I confess I did not like it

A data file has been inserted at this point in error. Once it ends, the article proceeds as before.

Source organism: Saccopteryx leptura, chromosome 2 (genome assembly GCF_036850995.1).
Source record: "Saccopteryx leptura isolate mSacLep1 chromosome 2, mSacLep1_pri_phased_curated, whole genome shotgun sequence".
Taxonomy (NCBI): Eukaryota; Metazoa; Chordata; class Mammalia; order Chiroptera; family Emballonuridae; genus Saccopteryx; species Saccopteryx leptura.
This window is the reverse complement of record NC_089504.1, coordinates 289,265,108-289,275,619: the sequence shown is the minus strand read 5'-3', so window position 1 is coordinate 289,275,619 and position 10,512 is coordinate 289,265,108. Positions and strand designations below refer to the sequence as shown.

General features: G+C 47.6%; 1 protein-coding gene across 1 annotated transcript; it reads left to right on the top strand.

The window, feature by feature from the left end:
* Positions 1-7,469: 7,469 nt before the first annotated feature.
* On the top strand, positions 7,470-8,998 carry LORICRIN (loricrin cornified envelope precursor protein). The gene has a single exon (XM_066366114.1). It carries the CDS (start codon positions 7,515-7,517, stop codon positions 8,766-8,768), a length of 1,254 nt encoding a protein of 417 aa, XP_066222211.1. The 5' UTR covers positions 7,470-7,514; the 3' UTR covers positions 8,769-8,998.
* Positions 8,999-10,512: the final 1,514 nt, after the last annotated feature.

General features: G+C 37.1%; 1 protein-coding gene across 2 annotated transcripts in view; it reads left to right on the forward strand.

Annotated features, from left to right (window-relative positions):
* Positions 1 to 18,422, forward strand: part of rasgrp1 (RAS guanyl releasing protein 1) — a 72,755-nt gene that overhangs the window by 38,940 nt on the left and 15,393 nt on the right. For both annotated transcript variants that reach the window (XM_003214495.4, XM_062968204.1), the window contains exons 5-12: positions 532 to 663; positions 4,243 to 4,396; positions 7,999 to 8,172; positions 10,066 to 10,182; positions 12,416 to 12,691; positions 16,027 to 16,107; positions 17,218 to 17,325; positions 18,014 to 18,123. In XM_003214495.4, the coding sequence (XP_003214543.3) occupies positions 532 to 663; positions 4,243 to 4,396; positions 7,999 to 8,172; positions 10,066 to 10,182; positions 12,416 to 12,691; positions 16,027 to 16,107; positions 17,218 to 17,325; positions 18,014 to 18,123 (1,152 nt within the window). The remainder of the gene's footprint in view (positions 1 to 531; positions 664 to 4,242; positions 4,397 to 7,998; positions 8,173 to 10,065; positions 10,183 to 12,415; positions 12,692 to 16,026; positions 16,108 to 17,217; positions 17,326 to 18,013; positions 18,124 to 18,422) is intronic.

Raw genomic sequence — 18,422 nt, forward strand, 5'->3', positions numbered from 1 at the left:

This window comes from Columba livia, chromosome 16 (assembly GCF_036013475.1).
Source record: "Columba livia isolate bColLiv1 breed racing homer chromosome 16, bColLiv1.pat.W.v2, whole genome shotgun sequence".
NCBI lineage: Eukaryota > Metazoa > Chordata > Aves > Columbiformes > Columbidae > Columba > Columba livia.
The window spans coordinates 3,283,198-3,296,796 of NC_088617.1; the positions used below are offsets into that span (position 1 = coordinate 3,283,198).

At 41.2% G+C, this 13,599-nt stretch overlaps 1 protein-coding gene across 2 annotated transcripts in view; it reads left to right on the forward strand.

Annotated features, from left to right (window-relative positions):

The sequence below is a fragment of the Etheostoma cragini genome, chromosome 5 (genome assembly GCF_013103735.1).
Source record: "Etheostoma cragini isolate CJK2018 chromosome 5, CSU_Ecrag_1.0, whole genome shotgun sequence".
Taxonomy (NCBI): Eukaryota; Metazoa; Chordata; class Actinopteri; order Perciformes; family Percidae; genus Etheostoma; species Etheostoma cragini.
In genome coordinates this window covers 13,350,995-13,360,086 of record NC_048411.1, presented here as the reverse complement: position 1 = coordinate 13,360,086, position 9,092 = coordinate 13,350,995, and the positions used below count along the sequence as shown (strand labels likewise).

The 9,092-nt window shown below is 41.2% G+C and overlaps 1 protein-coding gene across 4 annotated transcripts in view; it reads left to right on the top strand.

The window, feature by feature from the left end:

Too Long; Didn't ReadI confess I did not like it. Although I had made up my mind to play, I felt averse to doing so on behalf of some one else. In fact, it almost upset my balance, and I entered the gaming rooms with an angry feeling at my heart. At first glance the scene irritated me. Never at any time have I been able to bear the flunkeyishness which one meets in the Press of the world at large, but more especially in that of Russia, where, almost every evening, journalists write on two subjects in particular—namely, on the splendour and luxury of the casinos to be found in the Rhenish towns, and on the heaps of gold which are daily to be seen lying on their tables. Those journalists are not paid for doing so: they write thus merely out of a spirit of disinterested complaisance. For there is nothing splendid about the establishments in question; and, not only are there no heaps of gold to be seen lying on their tables, but also there is very little money to be seen at all. Of course, during the season, some madman or another may make his appearance—generally an Englishman, or an Asiatic, or a Turk—and (as had happened during the summer of which I write) win or lose a great deal; but, as regards the rest of the crowd, it plays only for petty gülden, and seldom does much wealth figure on the board.